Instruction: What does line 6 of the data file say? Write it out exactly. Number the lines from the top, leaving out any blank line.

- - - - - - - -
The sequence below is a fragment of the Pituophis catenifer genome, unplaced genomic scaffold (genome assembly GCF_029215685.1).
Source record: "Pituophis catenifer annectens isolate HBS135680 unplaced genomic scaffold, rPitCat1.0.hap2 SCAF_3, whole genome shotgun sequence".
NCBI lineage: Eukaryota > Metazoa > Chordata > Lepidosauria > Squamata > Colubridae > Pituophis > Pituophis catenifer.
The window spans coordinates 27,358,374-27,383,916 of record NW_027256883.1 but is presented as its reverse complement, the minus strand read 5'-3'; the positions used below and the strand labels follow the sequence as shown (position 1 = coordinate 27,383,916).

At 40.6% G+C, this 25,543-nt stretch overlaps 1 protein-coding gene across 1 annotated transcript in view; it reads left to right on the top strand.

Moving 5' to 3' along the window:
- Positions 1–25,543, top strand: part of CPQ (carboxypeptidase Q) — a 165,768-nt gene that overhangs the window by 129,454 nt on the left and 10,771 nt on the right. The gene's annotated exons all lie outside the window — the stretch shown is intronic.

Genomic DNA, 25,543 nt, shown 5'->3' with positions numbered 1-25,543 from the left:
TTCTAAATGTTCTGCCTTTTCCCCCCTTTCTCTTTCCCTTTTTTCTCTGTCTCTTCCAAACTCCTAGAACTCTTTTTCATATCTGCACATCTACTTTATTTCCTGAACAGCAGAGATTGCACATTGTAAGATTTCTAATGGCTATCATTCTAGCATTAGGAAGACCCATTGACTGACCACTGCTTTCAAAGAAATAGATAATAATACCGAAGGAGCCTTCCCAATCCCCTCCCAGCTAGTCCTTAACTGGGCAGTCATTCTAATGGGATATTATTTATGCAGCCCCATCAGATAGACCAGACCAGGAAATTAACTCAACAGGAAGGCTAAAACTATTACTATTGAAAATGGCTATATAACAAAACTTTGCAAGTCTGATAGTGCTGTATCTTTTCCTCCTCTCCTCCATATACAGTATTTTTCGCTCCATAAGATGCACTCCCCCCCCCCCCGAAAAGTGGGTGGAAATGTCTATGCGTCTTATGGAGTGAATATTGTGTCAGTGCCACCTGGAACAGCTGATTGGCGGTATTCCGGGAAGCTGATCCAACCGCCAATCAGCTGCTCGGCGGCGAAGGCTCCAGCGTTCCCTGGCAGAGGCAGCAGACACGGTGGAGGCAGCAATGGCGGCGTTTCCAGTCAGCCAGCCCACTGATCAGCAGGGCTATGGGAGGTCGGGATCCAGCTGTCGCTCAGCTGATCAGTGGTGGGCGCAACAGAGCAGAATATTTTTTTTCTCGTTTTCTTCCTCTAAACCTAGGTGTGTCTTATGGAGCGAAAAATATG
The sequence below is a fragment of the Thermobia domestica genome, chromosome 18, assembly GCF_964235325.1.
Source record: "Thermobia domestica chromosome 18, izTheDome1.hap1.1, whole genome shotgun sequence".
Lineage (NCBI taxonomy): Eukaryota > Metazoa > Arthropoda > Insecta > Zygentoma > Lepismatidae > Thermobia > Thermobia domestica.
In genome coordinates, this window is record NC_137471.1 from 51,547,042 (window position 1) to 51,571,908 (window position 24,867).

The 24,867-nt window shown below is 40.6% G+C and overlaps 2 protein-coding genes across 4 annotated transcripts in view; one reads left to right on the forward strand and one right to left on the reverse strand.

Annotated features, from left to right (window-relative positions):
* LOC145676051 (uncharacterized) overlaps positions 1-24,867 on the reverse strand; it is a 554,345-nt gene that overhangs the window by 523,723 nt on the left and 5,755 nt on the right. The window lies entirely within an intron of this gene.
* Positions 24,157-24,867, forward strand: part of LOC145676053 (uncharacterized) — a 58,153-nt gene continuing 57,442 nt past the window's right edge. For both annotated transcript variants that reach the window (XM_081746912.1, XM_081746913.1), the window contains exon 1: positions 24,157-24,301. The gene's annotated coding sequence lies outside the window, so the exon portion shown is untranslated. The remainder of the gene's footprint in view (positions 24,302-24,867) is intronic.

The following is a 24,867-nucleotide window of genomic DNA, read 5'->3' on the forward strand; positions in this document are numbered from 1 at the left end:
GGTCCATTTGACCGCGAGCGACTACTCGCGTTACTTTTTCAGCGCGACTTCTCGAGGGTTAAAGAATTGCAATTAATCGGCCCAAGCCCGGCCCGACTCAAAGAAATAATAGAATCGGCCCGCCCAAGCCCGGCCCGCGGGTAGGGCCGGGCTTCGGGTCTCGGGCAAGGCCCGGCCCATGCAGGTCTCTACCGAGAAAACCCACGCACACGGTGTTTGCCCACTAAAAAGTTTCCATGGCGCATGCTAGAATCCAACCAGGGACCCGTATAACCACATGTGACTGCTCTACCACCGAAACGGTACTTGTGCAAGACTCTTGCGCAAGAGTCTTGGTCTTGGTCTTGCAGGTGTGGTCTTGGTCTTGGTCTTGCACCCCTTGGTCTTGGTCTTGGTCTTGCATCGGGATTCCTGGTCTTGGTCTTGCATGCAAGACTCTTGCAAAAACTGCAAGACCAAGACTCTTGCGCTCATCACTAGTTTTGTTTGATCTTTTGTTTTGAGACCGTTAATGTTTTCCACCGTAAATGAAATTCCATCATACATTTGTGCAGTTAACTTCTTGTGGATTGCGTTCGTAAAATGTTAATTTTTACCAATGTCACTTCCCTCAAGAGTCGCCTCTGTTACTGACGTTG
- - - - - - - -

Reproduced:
Moving 5' to 3' along the window: